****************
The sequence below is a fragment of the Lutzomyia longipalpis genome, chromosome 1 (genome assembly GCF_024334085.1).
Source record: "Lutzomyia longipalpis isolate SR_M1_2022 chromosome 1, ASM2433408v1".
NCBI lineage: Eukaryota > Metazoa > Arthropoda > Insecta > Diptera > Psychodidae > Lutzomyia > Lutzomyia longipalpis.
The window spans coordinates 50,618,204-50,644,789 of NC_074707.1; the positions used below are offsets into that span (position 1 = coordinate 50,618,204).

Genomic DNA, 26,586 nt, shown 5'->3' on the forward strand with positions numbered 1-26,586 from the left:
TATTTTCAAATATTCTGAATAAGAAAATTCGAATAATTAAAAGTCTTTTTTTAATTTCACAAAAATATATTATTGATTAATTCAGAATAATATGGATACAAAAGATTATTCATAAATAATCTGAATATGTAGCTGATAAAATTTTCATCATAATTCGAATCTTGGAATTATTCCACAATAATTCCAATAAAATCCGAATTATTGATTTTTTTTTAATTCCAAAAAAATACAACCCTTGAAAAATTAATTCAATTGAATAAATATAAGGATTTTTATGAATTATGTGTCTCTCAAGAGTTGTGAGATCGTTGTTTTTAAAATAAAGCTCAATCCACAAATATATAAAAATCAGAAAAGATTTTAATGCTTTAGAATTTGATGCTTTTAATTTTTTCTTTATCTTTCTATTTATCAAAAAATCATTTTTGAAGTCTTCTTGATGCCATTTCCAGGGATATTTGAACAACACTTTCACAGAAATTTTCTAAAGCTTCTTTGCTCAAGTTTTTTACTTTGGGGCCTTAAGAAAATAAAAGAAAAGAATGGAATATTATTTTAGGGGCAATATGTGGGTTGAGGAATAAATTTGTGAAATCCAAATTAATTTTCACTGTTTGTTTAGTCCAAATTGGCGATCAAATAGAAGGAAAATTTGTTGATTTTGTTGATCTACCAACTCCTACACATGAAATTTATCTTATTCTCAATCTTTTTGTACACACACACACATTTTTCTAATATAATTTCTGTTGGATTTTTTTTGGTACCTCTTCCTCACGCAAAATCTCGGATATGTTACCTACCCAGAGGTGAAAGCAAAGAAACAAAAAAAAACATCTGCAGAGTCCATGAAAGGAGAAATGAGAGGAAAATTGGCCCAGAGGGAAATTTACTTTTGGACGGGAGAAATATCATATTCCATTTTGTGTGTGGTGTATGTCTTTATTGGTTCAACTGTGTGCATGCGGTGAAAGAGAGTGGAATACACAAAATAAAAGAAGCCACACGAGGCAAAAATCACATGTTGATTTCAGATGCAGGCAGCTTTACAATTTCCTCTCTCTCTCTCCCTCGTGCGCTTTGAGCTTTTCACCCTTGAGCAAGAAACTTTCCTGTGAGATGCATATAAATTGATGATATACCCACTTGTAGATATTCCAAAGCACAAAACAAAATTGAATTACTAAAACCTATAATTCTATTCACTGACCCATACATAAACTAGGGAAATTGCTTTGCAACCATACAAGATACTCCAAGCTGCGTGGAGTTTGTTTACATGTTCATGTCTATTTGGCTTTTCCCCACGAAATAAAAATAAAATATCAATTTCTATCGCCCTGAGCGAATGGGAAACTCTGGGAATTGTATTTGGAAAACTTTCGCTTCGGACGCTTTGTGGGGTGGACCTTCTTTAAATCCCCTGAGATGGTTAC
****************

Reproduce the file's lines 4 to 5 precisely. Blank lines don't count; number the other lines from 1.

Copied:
The window spans coordinates 50,618,204-50,644,789 of NC_074707.1; the positions used below are offsets into that span (position 1 = coordinate 50,618,204).

Genomic DNA, 26,586 nt, shown 5'->3' on the forward strand with positions numbered 1-26,586 from the left: